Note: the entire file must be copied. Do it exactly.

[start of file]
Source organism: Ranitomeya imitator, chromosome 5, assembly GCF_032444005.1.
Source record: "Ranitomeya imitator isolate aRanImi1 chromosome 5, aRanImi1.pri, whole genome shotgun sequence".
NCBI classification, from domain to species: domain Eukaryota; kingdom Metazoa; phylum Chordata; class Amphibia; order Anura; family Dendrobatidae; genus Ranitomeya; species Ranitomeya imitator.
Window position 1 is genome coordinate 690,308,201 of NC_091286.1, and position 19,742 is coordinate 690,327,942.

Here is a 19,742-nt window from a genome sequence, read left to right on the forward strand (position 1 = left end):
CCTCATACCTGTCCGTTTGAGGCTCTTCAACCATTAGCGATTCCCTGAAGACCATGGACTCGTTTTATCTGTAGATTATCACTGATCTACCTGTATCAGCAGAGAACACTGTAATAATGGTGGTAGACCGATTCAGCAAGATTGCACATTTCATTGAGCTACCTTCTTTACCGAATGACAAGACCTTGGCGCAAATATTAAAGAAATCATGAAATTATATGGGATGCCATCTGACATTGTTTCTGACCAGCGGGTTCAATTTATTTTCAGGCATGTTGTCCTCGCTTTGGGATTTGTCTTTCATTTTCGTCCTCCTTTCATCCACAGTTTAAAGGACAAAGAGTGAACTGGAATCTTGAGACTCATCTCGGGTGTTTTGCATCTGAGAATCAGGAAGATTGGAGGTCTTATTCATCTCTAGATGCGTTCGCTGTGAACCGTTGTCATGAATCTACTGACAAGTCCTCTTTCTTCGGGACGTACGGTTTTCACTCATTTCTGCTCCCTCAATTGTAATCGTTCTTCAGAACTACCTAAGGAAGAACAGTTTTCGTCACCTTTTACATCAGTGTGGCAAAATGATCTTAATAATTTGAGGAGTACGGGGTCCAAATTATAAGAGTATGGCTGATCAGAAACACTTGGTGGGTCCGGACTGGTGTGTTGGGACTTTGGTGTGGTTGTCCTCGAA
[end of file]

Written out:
Source organism: Ranitomeya imitator, chromosome 5, assembly GCF_032444005.1.
Source record: "Ranitomeya imitator isolate aRanImi1 chromosome 5, aRanImi1.pri, whole genome shotgun sequence".
NCBI classification, from domain to species: domain Eukaryota; kingdom Metazoa; phylum Chordata; class Amphibia; order Anura; family Dendrobatidae; genus Ranitomeya; species Ranitomeya imitator.
Window position 1 is genome coordinate 690,308,201 of NC_091286.1, and position 19,742 is coordinate 690,327,942.

Here is a 19,742-nt window from a genome sequence, read left to right on the forward strand (position 1 = left end):
CCTCATACCTGTCCGTTTGAGGCTCTTCAACCATTAGCGATTCCCTGAAGACCATGGACTCGTTTTATCTGTAGATTATCACTGATCTACCTGTATCAGCAGAGAACACTGTAATAATGGTGGTAGACCGATTCAGCAAGATTGCACATTTCATTGAGCTACCTTCTTTACCGAATGACAAGACCTTGGCGCAAATATTAAAGAAATCATGAAATTATATGGGATGCCATCTGACATTGTTTCTGACCAGCGGGTTCAATTTATTTTCAGGCATGTTGTCCTCGCTTTGGGATTTGTCTTTCATTTTCGTCCTCCTTTCATCCACAGTTTAAAGGACAAAGAGTGAACTGGAATCTTGAGACTCATCTCGGGTGTTTTGCATCTGAGAATCAGGAAGATTGGAGGTCTTATTCATCTCTAGATGCGTTCGCTGTGAACCGTTGTCATGAATCTACTGACAAGTCCTCTTTCTTCGGGACGTACGGTTTTCACTCATTTCTGCTCCCTCAATTGTAATCGTTCTTCAGAACTACCTAAGGAAGAACAGTTTTCGTCACCTTTTACATCAGTGTGGCAAAATGATCTTAATAATTTGAGGAGTACGGGGTCCAAATTATAAGAGTATGGCTGATCAGAAACACTTGGTGGGTCCGGACTGGTGTGTTGGGACTTTGGTGTGGTTGTCCTCGAA